The first quarter was a welcomed turnaround for the financial markets following the fourth quarter setback. The bull market reignited in late December and caught fire in January. Momentum waned as the quarter unfolded, but each month produced positive returns for stocks and bonds. For the three month period, the S&P 500 gained 13.7% and the Barclay’s Aggregate Bond Index netted 2.9%.
The Federal Reserve played a key role in the market reversal as they pivoted to a dovish position on monetary policy. The year began with the market expecting the Fed to continue to raise the fed funds rate with regularity, but Chairman Powell proclaimed patience was the new path forward. His statement was interpreted to mean zero interest rate hikes in 2019 and the markets immediately rallied. The Fed’s new policy perspectives coupled with other encouraging news sent stocks soaring once again.
Fourth quarter earnings season was deemed a success with corporate earnings growing 13.4% making it the fifth consecutive quarter of double digit growth. Future earnings growth will likely settle into single digit territory. Employment data was exceptionally strong in December and January, but was offset by a disappointing 20,000 jobs created in February. March’s employment number will confirm if this was a one-time event or a new trend toward less job creation. The current 3.8% unemployment rate and growing wages still suggest a strong labor market. The end of the government shutdown was another bullish catalyst. A trade deal with China was anticipated all quarter, but now a deal is needed soon to meet market expectations.
The major stock indices had a great start to the year with U.S. stocks outpacing international stocks. The bull market in U.S. stocks turned ten years old this March, a new historical milestone. The NASDAQ Composite, S&P 500 and the Dow Jones Industrial Average had sizable gains of 16.8%, 13.7%, and 11.8% respectively in the first quarter. Evidence of slower economic growth in international economies did not deter stock appreciation in those markets. The MSCI EAFE and emerging markets indices still produced gains of 10.0% and 9.9% in the quarter. This has been a traditional rally where growth and small capitalization stocks outperformed value and large capitalization stocks.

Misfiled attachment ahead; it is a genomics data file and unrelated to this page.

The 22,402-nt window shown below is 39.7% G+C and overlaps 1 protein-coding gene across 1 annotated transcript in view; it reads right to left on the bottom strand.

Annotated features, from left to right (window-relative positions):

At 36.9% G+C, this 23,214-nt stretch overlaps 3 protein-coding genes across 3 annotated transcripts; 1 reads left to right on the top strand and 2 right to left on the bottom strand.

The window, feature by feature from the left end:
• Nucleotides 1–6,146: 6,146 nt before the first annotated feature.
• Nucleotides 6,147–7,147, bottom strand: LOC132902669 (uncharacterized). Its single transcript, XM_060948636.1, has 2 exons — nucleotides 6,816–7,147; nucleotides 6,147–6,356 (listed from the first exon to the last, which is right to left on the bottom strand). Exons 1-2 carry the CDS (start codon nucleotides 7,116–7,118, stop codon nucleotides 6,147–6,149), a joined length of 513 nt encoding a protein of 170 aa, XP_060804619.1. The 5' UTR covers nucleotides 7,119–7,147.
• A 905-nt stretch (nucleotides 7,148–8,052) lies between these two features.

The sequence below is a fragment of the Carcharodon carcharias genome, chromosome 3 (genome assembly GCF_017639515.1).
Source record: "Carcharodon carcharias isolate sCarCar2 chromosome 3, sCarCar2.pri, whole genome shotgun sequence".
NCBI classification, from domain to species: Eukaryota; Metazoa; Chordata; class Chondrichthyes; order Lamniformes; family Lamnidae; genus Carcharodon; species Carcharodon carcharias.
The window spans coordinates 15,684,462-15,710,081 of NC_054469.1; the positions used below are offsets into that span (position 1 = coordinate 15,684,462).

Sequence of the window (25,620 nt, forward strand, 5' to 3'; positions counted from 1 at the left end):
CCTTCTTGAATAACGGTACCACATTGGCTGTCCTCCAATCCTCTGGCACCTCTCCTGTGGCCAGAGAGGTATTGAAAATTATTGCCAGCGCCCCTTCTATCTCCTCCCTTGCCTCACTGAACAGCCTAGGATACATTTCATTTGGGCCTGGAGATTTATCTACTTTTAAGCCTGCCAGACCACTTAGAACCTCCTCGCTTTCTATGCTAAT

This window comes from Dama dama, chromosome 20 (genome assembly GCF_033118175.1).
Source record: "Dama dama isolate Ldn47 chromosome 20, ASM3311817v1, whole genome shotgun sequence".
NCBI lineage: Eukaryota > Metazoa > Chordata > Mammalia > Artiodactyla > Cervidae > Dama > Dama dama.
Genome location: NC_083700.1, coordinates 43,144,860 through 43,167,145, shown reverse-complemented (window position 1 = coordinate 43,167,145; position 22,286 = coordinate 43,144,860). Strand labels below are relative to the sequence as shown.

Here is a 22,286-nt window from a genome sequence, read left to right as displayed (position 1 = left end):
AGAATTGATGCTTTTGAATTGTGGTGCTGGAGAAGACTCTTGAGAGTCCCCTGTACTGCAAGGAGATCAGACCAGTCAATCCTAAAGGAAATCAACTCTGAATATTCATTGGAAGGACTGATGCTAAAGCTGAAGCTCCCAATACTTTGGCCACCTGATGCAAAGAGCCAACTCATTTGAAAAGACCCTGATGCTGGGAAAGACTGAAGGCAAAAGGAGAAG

With stocks having a tremendous first quarter, one would expect bonds to be on the decline. This was not the case as interest rates and the shape of the yield were remarkably stable to begin the year. After the Federal Reserve meeting in March, the bond market rallied hard into quarter end. The combinations of the Fed’s revised policy leanings, continued low inflation, declining global interest rates, and stable economic growth brought a new optimism to the bond market. The Barclays Aggregate Bond Index gained 2.9% in the quarter. High yield bonds, beneficiary of a strong stock market, led all fixed income sectors with a 7.3% quarterly return. The benchmark 10-Year U.S. Treasury note traded in a tight range, then rallied, declining 28 basis points to end the quarter yielding 2.41%. The yield curve enjoyed a bullish flattening, as long-term interest rates fell more than short-term interest rates. For the quarter, the 2-Year Treasury fell by 21 basis points to end the period yielding 2.27%. Meanwhile, the 30-Year Treasury also fell 21 basis points to yield 2.81%. Most of the yield curve now has interest rates lower than the very short-term fed funds rate currently set at 2.5%.
The financial markets are adept at stirring investor emotions through unexpected price volatility and price momentum. The past three quarters provided a roller coaster ride from market highs to a double digit correction and back to market highs again. Hopefully, you let your portfolio ride along while keeping your emotions on the sidelines. The best approach to long-term investing is to stay invested at a portfolio risk tolerance that reflects both your financial goals and personality. We are still optimistic on stocks and bonds for the remainder of the year. After this very successful quarter, do not extrapolate these results through year end. If stocks can add an additional 5% and if bonds can hold these gains, 2019 will be deemed a successful year for the financial markets.
MARKETS BY THE NUMBERS:
To expand on these Market Reflections or to discuss any of our investment portfolios, please do not hesitate to reach out to us at 775-674-2222.